The decree granting the petition for naturalization is set aside, without costs.

In naturalization proceedings, the burden of proof is upon the applicant to show full and complete compliance with the requirements of the law.[58] The opportunity of a foreigner to become a citizen by naturalization is a mere matter of grace, favor or privilege extended to him by the State; the applicant does not possess any natural, inherent, existing or vested right to be admitted to Philippine citizenship. The only right that a foreigner has, to be given the chance to become a Filipino citizen, is that which the statute confers upon him; and to acquire such right, he must strictly comply with all the statutory conditions and requirements.[59] The absence of one jurisdictional requirement is fatal to the petition as this necessarily results in the dismissal or severance of the naturalization process.

Hence, all other issues need not be discussed further as respondent failed to strictly follow the requirement mandated by the statute.

It should be emphasized that “a naturalization proceeding is so infused with public interest that it has been differently categorized and given special treatment. x x x [U]nlike in ordinary judicial contest, the granting of a petition for naturalization does not preclude the reopening of that case and giving the government another opportunity to present new evidence. A decision or order granting citizenship will not even constitute res judicata to any matter or reason supporting a subsequent judgment cancelling the certification of naturalization already granted, on the ground that it had been illegally or fraudulently procured. For the same reason, issues even if not raised in the lower court may be entertained on appeal. As the matters brought to the attention of this Court x x x involve facts contained in the disputed decision of the lower court and admitted by the parties in their pleadings, the present proceeding may be considered adequate for the purpose of determining the correctness or incorrectness of said decision, in the light of the law and extant jurisprudence.”[60]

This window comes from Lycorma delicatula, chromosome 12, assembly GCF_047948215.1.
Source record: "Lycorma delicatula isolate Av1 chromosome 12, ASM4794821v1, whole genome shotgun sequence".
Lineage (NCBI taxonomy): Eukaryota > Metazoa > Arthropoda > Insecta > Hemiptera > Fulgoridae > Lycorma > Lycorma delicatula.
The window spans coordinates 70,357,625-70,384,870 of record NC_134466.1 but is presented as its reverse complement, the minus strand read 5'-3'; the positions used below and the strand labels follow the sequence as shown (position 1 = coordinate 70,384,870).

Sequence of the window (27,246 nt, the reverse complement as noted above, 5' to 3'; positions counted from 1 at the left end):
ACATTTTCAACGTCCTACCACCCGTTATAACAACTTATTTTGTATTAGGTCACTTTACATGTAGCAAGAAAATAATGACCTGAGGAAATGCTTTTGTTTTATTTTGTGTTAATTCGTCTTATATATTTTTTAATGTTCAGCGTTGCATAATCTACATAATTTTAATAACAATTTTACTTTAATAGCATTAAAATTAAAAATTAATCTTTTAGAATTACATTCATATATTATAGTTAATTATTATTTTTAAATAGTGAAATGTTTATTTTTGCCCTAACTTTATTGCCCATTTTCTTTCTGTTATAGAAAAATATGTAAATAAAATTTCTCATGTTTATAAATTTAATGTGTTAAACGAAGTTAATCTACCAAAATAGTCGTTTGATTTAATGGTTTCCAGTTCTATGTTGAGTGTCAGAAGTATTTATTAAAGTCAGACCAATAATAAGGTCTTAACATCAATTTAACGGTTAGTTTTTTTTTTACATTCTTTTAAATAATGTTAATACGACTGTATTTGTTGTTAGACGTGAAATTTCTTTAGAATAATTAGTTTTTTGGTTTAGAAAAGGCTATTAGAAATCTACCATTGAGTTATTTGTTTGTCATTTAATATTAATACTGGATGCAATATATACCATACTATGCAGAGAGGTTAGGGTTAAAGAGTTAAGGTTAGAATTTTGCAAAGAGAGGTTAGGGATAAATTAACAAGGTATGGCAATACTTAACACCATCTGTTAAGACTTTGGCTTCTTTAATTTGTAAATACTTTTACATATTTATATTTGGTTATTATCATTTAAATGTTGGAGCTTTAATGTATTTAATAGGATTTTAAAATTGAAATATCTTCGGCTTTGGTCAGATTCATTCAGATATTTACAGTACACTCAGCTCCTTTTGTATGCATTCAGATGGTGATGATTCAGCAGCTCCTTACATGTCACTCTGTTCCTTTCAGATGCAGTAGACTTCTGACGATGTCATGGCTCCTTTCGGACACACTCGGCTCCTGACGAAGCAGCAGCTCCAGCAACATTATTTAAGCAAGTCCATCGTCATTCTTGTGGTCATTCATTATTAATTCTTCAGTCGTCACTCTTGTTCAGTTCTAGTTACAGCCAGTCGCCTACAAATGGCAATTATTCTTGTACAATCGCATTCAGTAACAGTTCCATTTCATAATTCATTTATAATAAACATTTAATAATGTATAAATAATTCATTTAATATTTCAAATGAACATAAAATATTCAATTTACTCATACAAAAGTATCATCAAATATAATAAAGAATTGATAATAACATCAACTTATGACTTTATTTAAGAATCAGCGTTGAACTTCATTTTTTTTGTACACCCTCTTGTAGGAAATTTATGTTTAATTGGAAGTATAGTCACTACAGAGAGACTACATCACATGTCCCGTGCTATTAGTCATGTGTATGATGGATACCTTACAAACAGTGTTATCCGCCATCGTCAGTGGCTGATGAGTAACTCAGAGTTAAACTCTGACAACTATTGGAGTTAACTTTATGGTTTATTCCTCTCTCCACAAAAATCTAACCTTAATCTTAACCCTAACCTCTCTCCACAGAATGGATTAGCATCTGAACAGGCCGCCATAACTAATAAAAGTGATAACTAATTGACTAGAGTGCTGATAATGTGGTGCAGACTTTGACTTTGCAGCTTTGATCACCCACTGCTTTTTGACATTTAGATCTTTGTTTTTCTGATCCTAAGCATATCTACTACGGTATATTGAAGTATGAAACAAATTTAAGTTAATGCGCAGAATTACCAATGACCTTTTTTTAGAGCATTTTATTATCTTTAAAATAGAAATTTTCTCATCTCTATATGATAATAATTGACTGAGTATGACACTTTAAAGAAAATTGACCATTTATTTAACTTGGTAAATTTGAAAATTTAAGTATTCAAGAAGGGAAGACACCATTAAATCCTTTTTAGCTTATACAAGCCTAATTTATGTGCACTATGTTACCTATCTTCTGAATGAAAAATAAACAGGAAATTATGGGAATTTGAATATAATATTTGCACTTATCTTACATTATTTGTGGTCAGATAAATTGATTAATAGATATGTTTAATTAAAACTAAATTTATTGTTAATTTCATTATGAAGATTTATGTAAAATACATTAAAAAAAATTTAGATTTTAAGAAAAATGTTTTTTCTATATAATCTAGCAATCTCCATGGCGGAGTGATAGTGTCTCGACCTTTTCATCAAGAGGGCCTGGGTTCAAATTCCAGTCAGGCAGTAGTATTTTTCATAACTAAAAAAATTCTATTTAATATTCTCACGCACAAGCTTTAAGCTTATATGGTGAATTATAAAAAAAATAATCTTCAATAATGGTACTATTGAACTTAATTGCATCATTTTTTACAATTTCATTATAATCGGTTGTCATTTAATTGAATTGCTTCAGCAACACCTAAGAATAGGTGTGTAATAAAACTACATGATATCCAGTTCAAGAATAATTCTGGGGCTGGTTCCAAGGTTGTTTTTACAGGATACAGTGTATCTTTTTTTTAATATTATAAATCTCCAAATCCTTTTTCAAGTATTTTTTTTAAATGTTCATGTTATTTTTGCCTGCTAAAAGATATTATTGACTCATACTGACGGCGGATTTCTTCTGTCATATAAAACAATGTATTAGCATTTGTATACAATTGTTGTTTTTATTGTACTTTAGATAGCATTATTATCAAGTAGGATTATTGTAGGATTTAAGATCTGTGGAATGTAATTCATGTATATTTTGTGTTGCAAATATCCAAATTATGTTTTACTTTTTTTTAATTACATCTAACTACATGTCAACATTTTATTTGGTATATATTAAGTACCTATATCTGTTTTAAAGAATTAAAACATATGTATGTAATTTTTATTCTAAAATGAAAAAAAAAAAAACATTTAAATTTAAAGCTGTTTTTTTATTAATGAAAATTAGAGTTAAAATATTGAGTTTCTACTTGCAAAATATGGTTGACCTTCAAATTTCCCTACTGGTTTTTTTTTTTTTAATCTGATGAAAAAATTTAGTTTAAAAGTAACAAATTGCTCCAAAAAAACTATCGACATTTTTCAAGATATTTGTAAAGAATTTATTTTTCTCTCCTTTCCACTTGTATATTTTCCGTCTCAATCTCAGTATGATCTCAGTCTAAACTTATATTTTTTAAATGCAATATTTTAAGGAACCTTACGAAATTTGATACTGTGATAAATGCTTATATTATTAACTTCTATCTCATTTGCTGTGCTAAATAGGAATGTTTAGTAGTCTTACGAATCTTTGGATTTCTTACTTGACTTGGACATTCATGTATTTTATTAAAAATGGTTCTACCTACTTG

Ultimately, respondent failed to prove full and complete compliance with the requirements of the Naturalization Law. As such, his petition for naturalization must be denied without prejudice to his right to re-file his application.

WHEREFORE, the petition is GRANTED. The June 30, 2011 Decision of the Court of Appeals in CA-G.R. CV No. 93374 is REVERSED and SET ASIDE. The petition for naturalization of respondent Li Ching Chung, otherwise known as Bernabe Luna Li or Stephen Lee Keng, docketed as Civil Case No. 08-118905 before the Regional Trial Court, Branch 49, Manila, is DISMISSED, without prejudice.


Velasco, Jr., (Chairperson), Peralta, Abad, and Leonen, JJ., concur.

[1] Rollo, pp. 8-42.

[2] Id. at 43-56. Penned by Associate Justice Amy C. Lazaro-Javier and concurred by Associate Justice Rebecca de Guia Salvador and Associate Justice Marlene Gonzales-Sison.

[3] Id. at 57-64. Penned by Pairing Judge William Simon P. Peralta.

[4] Records, pp. 20-21.

[5] Id. at 1-4.

[6] Id. at 26-29.

[7] Id. at 298. TSN dated April 3, 2009, p. 10.

[8] Id. at 26- 27.

[9] Id. at 5.

[10] Id. at 6.

[11] Id. at 7.

[12] Id. at 8.

[13] Id. at 9.

[14] Id. at 10-13.

[15] Id. at 14-15.

[16] Id. at 16.

[17] Id. at 19.

[18] Id. at 20-21.

[19] Id. at 22.

[20] Id. at 23.

[21] Id. at 49.

[22] Id. at 205-208 (Exhibit “A” and Exhibit “A-1”).

[23] Id. at 209-215 (Exhibit “B” and Exhibit “B-1”).

[24] Id. at 216-221 (Exhibit “C” and Exhibit “C-1”).

[25] Id. at 222 (Exhibit “D”).

[26] Id. at 227-228 (Exhibit “G” and “G-1”).

[27] Id. at 225-226 (Exhibit “F” and Exhibit “F-1”).

[28] Id. at 223-224 (Exhibit “E” and Exhibit “E-1”).

[29] Records, pp. 50-51.

[30] Id. at 55-59.

[31] Id. at 56.

[32] Id. at 54.

[33] Id. at 60.

[34] Id. at 111-128.

[35] Id. at 155-156.

[36] Rollo, pp. 57-64.

[37] Id. at 63-64.

[38] Records, pp. 391-393.

[39] Rollo, pp. 43-56.

[40] Id. at 53.

[41] Id. at 54-55.

[42] Id. at 55.

[43] Id. at 8-42.

[44] Id. at 131-132.

[45] Id. at 22.

[46] Id. at 147.

[47] An Act to Provide for the Acquisition of Philippine Citizenship by Naturalization, and to Repeal Acts Numbered Twenty-Nine Hundred and Twenty-Seven and Thirty-Four Hundred and Forty-Eight.

[48] Republic Act No. 530.

[49] 94 Phil. 882, 884 (1954).

[50] Ledesma, An Outline of Philippine Immigration and Citizenship Laws, Volume I, 2006, pp. 553-554.

[51] 111 Phil. 805 (1961).

[52] Id. at 807-808.

[53] Jesus Uy Yap v. Republic, 91 Phil. 914 (1952).

[54] 95 Phil. 326 (1954).

[55] Jesus Uy Yap v. Republic, supra note 52.

[56] Cruz v. Republic, 49 Off. Gaz., 958.

[57] Jesus Uy Yap v. Republic, supra note 52.

[58] Sy v. Republic, 154 Phil. 673, 677-678 (1974).

[59] Mo Yuen Tsi v. Republic, 115 Phil. 401, 410 (1962).

[60] Republic v. Reyes, 122 Phil. 931, 934 (1965).